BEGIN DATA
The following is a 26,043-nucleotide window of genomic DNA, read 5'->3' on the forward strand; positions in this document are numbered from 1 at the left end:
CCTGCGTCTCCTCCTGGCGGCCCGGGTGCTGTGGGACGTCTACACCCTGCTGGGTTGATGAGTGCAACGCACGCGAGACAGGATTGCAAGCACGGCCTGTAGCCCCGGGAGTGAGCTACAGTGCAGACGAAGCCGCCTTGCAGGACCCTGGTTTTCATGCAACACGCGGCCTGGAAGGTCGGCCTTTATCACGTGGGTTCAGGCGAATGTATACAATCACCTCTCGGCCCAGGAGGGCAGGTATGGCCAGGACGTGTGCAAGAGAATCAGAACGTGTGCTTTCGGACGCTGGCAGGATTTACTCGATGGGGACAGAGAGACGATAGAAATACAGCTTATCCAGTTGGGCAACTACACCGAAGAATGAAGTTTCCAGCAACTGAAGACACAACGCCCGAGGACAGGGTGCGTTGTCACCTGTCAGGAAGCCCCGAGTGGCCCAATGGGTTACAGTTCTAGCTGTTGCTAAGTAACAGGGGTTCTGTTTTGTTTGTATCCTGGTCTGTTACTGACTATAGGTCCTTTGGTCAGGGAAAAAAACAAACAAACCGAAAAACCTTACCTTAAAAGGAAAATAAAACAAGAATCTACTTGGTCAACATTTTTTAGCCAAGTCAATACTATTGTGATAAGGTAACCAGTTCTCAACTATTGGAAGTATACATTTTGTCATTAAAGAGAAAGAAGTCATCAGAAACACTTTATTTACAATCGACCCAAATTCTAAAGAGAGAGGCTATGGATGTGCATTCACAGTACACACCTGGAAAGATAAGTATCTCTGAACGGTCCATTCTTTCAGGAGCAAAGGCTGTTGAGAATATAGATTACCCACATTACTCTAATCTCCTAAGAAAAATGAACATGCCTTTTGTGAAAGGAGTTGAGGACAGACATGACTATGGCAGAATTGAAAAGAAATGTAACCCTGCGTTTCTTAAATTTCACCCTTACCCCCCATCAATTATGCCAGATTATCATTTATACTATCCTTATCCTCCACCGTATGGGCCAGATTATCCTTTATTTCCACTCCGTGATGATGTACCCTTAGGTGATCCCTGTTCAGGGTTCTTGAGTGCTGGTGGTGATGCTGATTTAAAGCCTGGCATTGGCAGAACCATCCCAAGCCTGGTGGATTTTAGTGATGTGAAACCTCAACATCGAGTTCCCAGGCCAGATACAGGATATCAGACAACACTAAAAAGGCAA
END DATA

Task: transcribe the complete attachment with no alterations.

The following is a 26,043-nucleotide window of genomic DNA, read 5'->3' on the forward strand; positions in this document are numbered from 1 at the left end:
CCTGCGTCTCCTCCTGGCGGCCCGGGTGCTGTGGGACGTCTACACCCTGCTGGGTTGATGAGTGCAACGCACGCGAGACAGGATTGCAAGCACGGCCTGTAGCCCCGGGAGTGAGCTACAGTGCAGACGAAGCCGCCTTGCAGGACCCTGGTTTTCATGCAACACGCGGCCTGGAAGGTCGGCCTTTATCACGTGGGTTCAGGCGAATGTATACAATCACCTCTCGGCCCAGGAGGGCAGGTATGGCCAGGACGTGTGCAAGAGAATCAGAACGTGTGCTTTCGGACGCTGGCAGGATTTACTCGATGGGGACAGAGAGACGATAGAAATACAGCTTATCCAGTTGGGCAACTACACCGAAGAATGAAGTTTCCAGCAACTGAAGACACAACGCCCGAGGACAGGGTGCGTTGTCACCTGTCAGGAAGCCCCGAGTGGCCCAATGGGTTACAGTTCTAGCTGTTGCTAAGTAACAGGGGTTCTGTTTTGTTTGTATCCTGGTCTGTTACTGACTATAGGTCCTTTGGTCAGGGAAAAAAACAAACAAACCGAAAAACCTTACCTTAAAAGGAAAATAAAACAAGAATCTACTTGGTCAACATTTTTTAGCCAAGTCAATACTATTGTGATAAGGTAACCAGTTCTCAACTATTGGAAGTATACATTTTGTCATTAAAGAGAAAGAAGTCATCAGAAACACTTTATTTACAATCGACCCAAATTCTAAAGAGAGAGGCTATGGATGTGCATTCACAGTACACACCTGGAAAGATAAGTATCTCTGAACGGTCCATTCTTTCAGGAGCAAAGGCTGTTGAGAATATAGATTACCCACATTACTCTAATCTCCTAAGAAAAATGAACATGCCTTTTGTGAAAGGAGTTGAGGACAGACATGACTATGGCAGAATTGAAAAGAAATGTAACCCTGCGTTTCTTAAATTTCACCCTTACCCCCCATCAATTATGCCAGATTATCATTTATACTATCCTTATCCTCCACCGTATGGGCCAGATTATCCTTTATTTCCACTCCGTGATGATGTACCCTTAGGTGATCCCTGTTCAGGGTTCTTGAGTGCTGGTGGTGATGCTGATTTAAAGCCTGGCATTGGCAGAACCATCCCAAGCCTGGTGGATTTTAGTGATGTGAAACCTCAACATCGAGTTCCCAGGCCAGATACAGGATATCAGACAACACTAAAAAGGCAA